We are a key sponsor for R3 and as part of our long-term partnership we sent a contingent, headed by Chief Executive Steven Cooklin, to Northumberland in May for the R3 Annual Conference under a surprisingly blue sky. Steven addressed the conference on the Manolete model and changes (such as larger up-front payments) we have made since becoming a listed company. It was a great opportunity to network with Northern-based IPs and solicitors in particular.

We also have a strategic relationship with ICAEW and were lead sponsor for their Annual Insolvency Conference in the City of London on 26 June. In the autumn, we are supporting the ICAEW regional insolvency roadshows, where our Associate Directors will be presenting and meeting local IPs.

In addition to these roadshows, we are supporting the IPA roadshows in Cardiff, Leeds and London in the autumn. In Scotland, we are sponsoring the ICAS conference in November.

Before we pause for the summer, we already have planned several other events from the SESCA Reading Conference in September and the R3 London Women’s Lunch in October to the TMA annual conference and R3 SPG conference in November.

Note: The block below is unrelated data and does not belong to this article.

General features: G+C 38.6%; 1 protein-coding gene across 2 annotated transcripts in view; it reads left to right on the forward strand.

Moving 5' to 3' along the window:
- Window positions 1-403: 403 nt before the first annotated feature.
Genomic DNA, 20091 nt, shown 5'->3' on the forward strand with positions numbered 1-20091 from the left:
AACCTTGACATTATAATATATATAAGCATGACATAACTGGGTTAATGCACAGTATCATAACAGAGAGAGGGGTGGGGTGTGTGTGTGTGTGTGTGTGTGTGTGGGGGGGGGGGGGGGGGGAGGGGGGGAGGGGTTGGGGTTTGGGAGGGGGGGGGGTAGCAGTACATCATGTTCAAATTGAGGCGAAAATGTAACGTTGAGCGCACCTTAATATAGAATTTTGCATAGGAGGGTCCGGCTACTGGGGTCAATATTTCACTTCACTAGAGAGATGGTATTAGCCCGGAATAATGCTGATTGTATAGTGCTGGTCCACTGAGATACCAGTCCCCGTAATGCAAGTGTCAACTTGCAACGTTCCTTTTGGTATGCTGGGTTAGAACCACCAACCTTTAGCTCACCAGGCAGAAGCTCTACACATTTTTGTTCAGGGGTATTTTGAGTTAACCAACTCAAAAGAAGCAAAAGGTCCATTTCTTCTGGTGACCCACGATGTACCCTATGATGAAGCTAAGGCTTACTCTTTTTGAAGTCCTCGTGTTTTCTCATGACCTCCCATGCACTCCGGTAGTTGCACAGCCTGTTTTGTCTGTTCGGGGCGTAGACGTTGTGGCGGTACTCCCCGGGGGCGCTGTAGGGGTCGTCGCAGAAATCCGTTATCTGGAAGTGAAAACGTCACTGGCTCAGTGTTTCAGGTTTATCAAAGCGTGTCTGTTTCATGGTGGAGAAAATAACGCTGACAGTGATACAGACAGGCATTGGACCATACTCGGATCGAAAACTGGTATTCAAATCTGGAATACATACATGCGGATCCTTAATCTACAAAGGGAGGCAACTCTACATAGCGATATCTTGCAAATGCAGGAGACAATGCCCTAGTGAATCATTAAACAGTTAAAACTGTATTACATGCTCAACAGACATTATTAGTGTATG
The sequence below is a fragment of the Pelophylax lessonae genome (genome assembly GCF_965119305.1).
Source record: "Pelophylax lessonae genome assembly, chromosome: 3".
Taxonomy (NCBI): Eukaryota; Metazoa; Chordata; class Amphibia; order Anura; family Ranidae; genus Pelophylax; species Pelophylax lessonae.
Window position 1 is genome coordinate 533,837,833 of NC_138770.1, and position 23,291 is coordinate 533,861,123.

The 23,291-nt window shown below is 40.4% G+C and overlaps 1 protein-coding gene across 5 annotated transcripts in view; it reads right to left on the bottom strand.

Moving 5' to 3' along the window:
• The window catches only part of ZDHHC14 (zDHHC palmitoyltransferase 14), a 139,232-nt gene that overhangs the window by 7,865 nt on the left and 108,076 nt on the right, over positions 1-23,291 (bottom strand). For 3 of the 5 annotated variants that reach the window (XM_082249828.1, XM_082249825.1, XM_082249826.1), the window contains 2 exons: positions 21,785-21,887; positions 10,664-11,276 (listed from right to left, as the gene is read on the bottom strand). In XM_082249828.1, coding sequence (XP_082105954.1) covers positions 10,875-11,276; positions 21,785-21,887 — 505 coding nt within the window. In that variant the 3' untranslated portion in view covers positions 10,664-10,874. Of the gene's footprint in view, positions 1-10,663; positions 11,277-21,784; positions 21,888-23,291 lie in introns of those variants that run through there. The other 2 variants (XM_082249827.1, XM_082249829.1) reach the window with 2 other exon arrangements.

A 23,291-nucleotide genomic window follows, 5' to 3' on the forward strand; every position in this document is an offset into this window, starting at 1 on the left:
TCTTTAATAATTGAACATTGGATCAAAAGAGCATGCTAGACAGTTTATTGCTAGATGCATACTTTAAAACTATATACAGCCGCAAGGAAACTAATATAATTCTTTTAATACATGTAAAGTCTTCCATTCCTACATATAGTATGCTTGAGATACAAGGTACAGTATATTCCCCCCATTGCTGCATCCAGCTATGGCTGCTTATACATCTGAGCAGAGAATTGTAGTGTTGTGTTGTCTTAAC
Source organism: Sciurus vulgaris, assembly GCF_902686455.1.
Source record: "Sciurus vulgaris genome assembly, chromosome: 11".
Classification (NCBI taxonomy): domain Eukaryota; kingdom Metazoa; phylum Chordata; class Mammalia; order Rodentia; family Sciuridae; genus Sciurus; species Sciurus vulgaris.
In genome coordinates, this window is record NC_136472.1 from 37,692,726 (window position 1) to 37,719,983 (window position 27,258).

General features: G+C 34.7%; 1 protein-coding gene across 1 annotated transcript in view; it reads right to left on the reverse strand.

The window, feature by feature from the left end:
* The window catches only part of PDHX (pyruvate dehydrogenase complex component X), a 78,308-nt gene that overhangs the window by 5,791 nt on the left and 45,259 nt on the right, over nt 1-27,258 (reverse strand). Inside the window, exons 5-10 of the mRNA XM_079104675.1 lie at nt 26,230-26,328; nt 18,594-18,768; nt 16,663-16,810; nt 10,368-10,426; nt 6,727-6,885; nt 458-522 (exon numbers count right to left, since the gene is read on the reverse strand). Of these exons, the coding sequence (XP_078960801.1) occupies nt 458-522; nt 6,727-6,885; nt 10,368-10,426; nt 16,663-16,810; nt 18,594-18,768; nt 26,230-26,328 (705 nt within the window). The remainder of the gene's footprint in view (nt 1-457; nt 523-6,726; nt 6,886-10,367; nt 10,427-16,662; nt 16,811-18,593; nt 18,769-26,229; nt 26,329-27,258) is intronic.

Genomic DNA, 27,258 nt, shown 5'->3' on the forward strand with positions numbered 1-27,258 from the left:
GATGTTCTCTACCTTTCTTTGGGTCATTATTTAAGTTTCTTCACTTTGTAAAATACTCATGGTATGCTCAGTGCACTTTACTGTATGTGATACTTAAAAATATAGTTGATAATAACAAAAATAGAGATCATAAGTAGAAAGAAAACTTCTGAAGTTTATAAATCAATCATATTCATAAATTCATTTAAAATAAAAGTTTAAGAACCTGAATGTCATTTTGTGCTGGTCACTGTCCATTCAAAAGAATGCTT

The Manolete calendar is looking very busy already but if there’s a national or regional event you would like to discuss then please don’t hesitate to get in touch.”

Charlotte May


Financing your investigation work by Andrew Cawkwell Manolete lead in the North-East

A critical part of Manolete’s approach to business derives from putting ourselves in the shoes of the Insolvency Practitioner. By better understanding the unique pressures they face, Manolete can find the means to ease those pressures, to get cases settled and better returns to the Insolvent Estate.

We make sure IPs and their lawyers are aware that when we sign a case we can help contribute to their historic WIP with immediate up-front payments.

There are a significant number of cases where there is also a requirement to first undertake a sizable amount of investigation work to allow those claims to be properly pursued.

For example, there may be a need to examine the company's books and records extensively to compile the evidence to pursue those claims. And all that costs money.

I recently spoke to an Insolvency Practitioner in Newcastle who took on a case where clearly there were millions of pounds of revenue coming into the company in the 12-month period leading up to the insolvency (mainly from re-financing assets). However, that money ‘miraculously’ disappeared, there were significant creditor balances outstanding and a strong suspicion of wrongdoing. But the amount of money needed to prove that suspicion through investigative work would be very substantial.